One noteworthy linguistic example Mueller pointed out is Disney+’s expansion to Japan. “Japanese is a meaning-based language. That means core, fundamental changes to how search works or how the language displays. But most people don’t realize these things because you experienced the products that you have.”
Beyond making content available in different languages, there are many strategic approaches, legal requirements, issues around device support, and more that OTT services need to consider when preparing to launch in new international markets.
According to Emily Powers, EVP and head of the BBC- and ITV-backed SVOD company BritBox North America, a key part of any international expansion is determining which elements of that expansion should be managed centrally and which aspects require localization. “You need localized languages. You need your editorial team to be able to merchandise differently in different territories. You may have different types of plans available, whether they’re monthly or annual or different promotions,” she notes.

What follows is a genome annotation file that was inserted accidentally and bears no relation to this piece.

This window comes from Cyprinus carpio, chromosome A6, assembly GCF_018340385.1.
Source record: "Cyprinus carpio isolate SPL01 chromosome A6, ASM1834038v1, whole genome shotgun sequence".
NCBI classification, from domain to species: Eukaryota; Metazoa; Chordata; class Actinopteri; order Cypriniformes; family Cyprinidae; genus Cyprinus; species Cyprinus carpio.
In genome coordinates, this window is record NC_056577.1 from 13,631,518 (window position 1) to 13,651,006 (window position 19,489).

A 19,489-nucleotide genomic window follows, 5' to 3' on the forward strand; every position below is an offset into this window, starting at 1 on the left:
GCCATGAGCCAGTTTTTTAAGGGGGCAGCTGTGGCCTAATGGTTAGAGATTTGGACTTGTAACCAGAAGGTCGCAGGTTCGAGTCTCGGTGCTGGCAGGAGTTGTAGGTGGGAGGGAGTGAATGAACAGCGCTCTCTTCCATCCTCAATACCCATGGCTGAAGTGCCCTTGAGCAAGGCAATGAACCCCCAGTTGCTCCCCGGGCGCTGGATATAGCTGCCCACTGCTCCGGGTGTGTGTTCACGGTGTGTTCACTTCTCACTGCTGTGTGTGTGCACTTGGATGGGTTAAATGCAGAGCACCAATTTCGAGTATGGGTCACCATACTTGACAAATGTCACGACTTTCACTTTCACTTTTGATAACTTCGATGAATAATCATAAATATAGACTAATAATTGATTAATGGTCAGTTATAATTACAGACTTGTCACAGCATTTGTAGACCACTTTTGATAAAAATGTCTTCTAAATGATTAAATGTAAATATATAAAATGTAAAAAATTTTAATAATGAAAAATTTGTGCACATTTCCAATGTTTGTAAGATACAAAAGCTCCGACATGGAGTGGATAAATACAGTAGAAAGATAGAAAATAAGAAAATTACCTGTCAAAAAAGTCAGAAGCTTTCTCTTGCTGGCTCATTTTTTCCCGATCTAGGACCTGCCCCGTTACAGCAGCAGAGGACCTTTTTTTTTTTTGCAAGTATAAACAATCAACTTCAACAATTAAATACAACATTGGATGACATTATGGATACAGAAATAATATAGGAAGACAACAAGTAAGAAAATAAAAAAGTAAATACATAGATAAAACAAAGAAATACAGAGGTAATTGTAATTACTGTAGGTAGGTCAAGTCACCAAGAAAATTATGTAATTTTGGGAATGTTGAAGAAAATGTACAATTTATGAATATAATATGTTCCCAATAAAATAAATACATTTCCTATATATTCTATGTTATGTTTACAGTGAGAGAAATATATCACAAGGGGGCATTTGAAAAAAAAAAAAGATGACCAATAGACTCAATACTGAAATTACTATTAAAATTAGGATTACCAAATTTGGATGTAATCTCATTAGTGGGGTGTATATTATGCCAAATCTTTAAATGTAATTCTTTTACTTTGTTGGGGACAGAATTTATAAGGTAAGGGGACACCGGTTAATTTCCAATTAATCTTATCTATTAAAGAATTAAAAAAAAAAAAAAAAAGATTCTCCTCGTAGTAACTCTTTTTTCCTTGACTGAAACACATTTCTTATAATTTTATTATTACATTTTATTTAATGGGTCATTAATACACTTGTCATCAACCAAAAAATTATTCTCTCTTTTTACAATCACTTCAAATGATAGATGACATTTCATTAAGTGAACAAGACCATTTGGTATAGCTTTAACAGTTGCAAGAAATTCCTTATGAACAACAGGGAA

But Powers says it’s also critical for OTT services to leverage core strengths and maintain a degree of unity and brand identity across the product as it establishes itself in disparate markets.